Jews and Non-Jews: Memories and Interactions from the by Lucyna Aleksandrowicz-Pedich, Jacek Partyka

By Lucyna Aleksandrowicz-Pedich, Jacek Partyka

The e-book provides new stories of thoughts and interactions among Jews and non-Jews to the ancient and cultural learn in this subject. It gathers in a single quantity the result of paintings by way of students from numerous nations, whereas the subjects of the articles conceal numerous disciplines: heritage, sociology, psychology, literary and language reports. the explicit issues check with the cultures and interactions with non-Jews in locations akin to Kiev, Vienna, eire, Springfield, Sosúa in addition to mirror upon interactions in literary texts via Czesław Milosz and different Polish writers, a few modern Jewish-American novelists and South American writers. eventually there are texts pertaining to the event of the Holocaust and the post-Holocaust trauma in addition to German-Israeli and Polish-Jewish family and background.

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2–4). Jewish immigrants, meanwhile, rapidly built up their own, close-knit social and communal infrastructure, which was insular and relatively traditional in outlook. Although most became naturalized British citizens and had daily contact with non-Jewish neighbors and clients, they appear to have remained primarily defined by their Jewish identity and, as has been noted above, to have kept their distance from non-Jews owing to the lack of common ground (Wynn, “The History” chap. 2–4, Ó Gráda).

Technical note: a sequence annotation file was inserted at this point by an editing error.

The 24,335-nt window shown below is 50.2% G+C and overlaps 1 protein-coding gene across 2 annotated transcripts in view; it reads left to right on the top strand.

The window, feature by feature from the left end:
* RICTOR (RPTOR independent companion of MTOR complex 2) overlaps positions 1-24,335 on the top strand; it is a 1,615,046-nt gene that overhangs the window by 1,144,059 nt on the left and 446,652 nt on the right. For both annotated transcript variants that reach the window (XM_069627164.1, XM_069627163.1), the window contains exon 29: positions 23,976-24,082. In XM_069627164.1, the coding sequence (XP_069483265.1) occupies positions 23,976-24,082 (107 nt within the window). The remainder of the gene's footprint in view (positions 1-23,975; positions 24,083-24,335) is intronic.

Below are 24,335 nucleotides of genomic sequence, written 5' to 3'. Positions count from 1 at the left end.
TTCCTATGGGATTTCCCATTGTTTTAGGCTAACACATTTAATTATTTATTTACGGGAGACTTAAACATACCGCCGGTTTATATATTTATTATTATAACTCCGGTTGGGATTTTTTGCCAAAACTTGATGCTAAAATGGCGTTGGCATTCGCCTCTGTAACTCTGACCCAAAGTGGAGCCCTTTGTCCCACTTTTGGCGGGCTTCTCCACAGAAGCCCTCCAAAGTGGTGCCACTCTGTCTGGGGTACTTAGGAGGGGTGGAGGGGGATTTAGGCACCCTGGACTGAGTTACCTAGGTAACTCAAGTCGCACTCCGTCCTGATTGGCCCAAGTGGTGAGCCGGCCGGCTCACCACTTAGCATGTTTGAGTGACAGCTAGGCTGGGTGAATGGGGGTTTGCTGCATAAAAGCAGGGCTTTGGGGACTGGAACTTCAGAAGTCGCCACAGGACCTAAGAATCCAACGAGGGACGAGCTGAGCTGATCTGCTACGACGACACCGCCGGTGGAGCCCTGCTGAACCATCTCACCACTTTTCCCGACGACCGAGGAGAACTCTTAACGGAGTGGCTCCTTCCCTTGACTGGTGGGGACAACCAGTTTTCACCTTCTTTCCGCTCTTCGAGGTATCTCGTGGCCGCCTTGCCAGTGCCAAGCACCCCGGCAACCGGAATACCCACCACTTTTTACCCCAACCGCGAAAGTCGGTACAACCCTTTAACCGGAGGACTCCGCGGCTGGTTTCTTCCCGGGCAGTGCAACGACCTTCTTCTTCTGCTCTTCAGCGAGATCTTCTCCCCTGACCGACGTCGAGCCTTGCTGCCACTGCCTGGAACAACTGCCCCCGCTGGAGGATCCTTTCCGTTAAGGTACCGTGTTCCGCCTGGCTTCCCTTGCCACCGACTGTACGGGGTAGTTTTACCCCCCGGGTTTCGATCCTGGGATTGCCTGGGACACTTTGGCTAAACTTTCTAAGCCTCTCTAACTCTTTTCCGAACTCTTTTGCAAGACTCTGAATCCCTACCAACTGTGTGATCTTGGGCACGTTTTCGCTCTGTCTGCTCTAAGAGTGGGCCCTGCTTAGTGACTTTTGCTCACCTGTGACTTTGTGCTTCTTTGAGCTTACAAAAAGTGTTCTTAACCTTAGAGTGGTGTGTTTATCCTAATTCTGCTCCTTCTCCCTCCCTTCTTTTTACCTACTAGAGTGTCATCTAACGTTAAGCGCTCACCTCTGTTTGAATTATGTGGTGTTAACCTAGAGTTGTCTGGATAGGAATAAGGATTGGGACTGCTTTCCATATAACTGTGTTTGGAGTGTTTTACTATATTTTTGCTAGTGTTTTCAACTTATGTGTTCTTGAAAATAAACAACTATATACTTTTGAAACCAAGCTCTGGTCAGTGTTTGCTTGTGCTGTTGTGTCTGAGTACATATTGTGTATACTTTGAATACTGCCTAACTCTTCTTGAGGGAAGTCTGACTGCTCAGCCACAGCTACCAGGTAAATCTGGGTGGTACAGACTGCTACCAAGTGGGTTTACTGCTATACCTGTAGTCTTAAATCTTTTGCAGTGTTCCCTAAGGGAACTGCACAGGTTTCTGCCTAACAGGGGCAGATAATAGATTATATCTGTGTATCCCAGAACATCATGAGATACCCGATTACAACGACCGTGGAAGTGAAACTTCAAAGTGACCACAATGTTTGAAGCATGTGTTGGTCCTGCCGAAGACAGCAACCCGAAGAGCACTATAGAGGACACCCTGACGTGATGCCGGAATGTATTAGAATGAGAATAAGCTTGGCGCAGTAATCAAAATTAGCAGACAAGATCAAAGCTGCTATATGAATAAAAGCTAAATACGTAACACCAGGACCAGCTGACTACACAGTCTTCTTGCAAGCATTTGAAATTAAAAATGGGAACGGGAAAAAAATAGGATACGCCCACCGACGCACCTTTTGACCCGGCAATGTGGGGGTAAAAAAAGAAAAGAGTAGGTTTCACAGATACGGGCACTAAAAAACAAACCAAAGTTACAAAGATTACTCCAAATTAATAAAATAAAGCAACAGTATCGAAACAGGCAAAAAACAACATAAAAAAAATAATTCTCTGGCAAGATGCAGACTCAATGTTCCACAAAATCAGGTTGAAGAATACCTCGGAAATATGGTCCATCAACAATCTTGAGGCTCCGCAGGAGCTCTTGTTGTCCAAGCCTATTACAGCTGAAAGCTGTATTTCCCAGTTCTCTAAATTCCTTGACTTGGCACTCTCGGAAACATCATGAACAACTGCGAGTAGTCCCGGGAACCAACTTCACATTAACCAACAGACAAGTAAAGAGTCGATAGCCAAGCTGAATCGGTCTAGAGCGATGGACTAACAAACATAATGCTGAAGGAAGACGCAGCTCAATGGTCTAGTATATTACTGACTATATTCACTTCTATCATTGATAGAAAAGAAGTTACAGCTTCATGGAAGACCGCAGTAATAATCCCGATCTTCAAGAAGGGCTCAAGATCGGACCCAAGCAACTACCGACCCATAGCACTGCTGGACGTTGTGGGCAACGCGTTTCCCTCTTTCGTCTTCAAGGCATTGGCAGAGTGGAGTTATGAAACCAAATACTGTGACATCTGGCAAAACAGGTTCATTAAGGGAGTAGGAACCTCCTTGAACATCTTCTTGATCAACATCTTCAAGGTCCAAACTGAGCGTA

Their dealing with political issues on the stages – and probably in other fields of popular culture as well, and consequently their participation in contemporary discourse – indicates that Jews active in popular culture were strongly enmeshed in the texture of contemporary Viennese society. They helped to shape society at large and, implicitly, Jewish culture as well. Consequently, to leave them out distorts any historical account of Viennese Jews. As I mentioned it above, the proposed overlap of high and popular culture allows for an exploration of parallels between the two realms.

Non-Jews – a perspective that also must be questioned. In addition, the term acculturation conceives of Jews as comprising a minority that has to accommodate to the predominant cultural standards in order to be accepted as members of society at large. ” Leo Baeck Institute Year Book XLIII (1998). 315–322. ): Juden, Bürger, Deutsche. Zur Geschichte von Vielfalt und Differenz 1800–1933. Tübingen: Mohr Siebeck 2001. ) This understanding of cultural adaptation neglects indications that cultural processes are generated by all members of a society, which is to say, by both Jews and non-Jews.

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